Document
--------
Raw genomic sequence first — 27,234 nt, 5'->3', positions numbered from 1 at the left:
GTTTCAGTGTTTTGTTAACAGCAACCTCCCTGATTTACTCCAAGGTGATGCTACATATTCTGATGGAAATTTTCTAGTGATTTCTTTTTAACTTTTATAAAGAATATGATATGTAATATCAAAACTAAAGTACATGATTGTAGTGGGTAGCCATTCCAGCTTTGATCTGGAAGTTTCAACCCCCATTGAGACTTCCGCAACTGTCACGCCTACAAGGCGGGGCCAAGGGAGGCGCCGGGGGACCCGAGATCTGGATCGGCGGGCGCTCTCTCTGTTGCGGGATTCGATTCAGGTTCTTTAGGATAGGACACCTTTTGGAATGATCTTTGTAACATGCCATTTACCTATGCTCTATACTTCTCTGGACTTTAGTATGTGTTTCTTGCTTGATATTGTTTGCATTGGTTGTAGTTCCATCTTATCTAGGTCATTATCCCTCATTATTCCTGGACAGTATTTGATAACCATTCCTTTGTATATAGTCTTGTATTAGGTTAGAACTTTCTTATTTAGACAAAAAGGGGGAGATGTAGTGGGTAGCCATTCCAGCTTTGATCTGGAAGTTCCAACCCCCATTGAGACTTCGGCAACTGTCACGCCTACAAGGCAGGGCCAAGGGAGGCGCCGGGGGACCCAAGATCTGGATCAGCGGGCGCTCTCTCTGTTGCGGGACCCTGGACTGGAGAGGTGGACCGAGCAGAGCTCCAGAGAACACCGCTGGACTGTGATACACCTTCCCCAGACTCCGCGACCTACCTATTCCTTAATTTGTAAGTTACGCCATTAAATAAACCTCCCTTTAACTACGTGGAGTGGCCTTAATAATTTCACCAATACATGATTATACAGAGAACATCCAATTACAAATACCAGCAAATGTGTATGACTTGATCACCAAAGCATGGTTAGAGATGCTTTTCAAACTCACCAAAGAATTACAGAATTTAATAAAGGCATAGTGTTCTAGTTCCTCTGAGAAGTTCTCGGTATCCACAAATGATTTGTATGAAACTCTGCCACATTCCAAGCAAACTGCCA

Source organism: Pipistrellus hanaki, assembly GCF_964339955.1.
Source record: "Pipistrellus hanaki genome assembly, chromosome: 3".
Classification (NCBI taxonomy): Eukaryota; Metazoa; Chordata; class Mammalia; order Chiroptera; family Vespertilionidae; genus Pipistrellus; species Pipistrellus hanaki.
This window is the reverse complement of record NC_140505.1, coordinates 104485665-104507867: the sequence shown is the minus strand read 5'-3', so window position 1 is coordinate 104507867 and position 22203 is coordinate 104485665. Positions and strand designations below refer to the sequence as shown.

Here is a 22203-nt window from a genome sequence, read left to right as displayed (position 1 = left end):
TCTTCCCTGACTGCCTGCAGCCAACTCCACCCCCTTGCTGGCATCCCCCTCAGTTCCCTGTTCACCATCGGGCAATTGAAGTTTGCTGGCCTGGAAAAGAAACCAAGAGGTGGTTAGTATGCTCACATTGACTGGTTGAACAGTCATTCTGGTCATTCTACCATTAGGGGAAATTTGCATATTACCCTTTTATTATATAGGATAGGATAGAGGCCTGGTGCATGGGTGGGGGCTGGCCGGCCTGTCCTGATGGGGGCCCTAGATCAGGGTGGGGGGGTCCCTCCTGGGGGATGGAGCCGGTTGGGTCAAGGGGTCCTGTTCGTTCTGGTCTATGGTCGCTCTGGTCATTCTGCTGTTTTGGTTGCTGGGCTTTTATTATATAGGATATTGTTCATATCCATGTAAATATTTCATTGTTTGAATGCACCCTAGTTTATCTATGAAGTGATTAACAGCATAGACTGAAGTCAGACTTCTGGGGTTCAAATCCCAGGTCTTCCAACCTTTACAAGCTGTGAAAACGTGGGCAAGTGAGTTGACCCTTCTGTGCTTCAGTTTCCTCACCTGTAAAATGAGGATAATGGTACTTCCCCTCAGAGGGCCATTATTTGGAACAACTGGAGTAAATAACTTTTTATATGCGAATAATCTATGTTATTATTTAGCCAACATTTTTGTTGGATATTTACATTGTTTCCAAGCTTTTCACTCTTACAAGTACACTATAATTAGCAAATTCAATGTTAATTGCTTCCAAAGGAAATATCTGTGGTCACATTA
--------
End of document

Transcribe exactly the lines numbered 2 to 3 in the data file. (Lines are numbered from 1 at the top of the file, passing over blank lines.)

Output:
GTTTCAGTGTTTTGTTAACAGCAACCTCCCTGATTTACTCCAAGGTGATGCTACATATTCTGATGGAAATTTTCTAGTGATTTCTTTTTAACTTTTATAAAGAATATGATATGTAATATCAAAACTAAAGTACATGATTGTAGTGGGTAGCCATTCCAGCTTTGATCTGGAAGTTTCAACCCCCATTGAGACTTCCGCAACTGTCACGCCTACAAGGCGGGGCCAAGGGAGGCGCCGGGGGACCCGAGATCTGGATCGGCGGGCGCTCTCTCTGTTGCGGGATTCGATTCAGGTTCTTTAGGATAGGACACCTTTTGGAATGATCTTTGTAACATGCCATTTACCTATGCTCTATACTTCTCTGGACTTTAGTATGTGTTTCTTGCTTGATATTGTTTGCATTGGTTGTAGTTCCATCTTATCTAGGTCATTATCCCTCATTATTCCTGGACAGTATTTGATAACCATTCCTTTGTATATAGTCTTGTATTAGGTTAGAACTTTCTTATTTAGACAAAAAGGGGGAGATGTAGTGGGTAGCCATTCCAGCTTTGATCTGGAAGTTCCAACCCCCATTGAGACTTCGGCAACTGTCACGCCTACAAGGCAGGGCCAAGGGAGGCGCCGGGGGACCCAAGATCTGGATCAGCGGGCGCTCTCTCTGTTGCGGGACCCTGGACTGGAGAGGTGGACCGAGCAGAGCTCCAGAGAACACCGCTGGACTGTGATACACCTTCCCCAGACTCCGCGACCTACCTATTCCTTAATTTGTAAGTTACGCCATTAAATAAACCTCCCTTTAACTACGTGGAGTGGCCTTAATAATTTCACCAATACATGATTATACAGAGAACATCCAATTACAAATACCAGCAAATGTGTATGACTTGATCACCAAAGCATGGTTAGAGATGCTTTTCAAACTCACCAAAGAATTACAGAATTTAATAAAGGCATAGTGTTCTAGTTCCTCTGAGAAGTTCTCGGTATCCACAAATGATTTGTATGAAACTCTGCCACATTCCAAGCAAACTGCCA

Source organism: Pipistrellus hanaki, assembly GCF_964339955.1.